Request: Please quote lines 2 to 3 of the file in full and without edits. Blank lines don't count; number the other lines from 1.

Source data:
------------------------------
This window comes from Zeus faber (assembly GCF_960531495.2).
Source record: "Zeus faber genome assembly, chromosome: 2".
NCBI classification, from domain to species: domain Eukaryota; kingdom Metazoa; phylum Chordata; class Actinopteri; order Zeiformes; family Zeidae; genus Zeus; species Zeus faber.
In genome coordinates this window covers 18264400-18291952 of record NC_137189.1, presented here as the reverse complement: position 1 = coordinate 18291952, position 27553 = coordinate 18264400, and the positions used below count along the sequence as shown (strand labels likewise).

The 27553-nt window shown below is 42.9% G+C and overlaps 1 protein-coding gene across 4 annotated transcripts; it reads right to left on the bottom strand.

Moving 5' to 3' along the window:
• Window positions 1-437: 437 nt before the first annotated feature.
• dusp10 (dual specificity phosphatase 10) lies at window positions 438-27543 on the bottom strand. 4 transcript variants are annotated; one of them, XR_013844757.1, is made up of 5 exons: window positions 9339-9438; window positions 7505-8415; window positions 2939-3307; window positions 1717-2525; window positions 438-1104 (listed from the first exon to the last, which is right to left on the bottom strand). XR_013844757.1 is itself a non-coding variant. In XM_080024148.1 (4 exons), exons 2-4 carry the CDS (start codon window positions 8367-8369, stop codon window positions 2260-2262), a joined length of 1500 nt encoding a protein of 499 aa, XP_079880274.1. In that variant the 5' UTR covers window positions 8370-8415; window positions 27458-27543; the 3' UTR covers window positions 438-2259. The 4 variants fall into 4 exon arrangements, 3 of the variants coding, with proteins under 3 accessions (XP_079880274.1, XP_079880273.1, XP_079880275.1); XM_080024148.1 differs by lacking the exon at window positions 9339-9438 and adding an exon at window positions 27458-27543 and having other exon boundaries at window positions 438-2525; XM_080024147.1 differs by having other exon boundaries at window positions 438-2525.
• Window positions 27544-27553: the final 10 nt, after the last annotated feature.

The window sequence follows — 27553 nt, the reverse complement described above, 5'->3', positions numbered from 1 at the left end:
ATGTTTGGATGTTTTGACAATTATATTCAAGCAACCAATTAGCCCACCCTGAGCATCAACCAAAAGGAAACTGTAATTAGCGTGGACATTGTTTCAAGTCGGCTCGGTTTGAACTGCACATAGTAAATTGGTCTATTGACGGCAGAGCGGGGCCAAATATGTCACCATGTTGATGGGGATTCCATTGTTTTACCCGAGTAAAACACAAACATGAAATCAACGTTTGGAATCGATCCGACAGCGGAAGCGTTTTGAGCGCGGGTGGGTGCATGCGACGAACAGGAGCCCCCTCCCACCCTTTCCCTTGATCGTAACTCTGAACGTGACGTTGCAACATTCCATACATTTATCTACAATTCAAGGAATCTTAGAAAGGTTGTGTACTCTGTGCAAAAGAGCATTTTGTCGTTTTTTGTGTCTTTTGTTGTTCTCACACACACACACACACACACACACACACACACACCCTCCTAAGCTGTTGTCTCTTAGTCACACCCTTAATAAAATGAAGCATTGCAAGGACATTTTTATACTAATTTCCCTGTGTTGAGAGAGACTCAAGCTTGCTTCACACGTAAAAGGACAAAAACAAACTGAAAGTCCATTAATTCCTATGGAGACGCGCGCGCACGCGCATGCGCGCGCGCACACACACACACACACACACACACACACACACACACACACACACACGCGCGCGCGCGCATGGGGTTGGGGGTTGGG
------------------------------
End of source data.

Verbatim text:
Source record: "Zeus faber genome assembly, chromosome: 2".
NCBI classification, from domain to species: domain Eukaryota; kingdom Metazoa; phylum Chordata; class Actinopteri; order Zeiformes; family Zeidae; genus Zeus; species Zeus faber.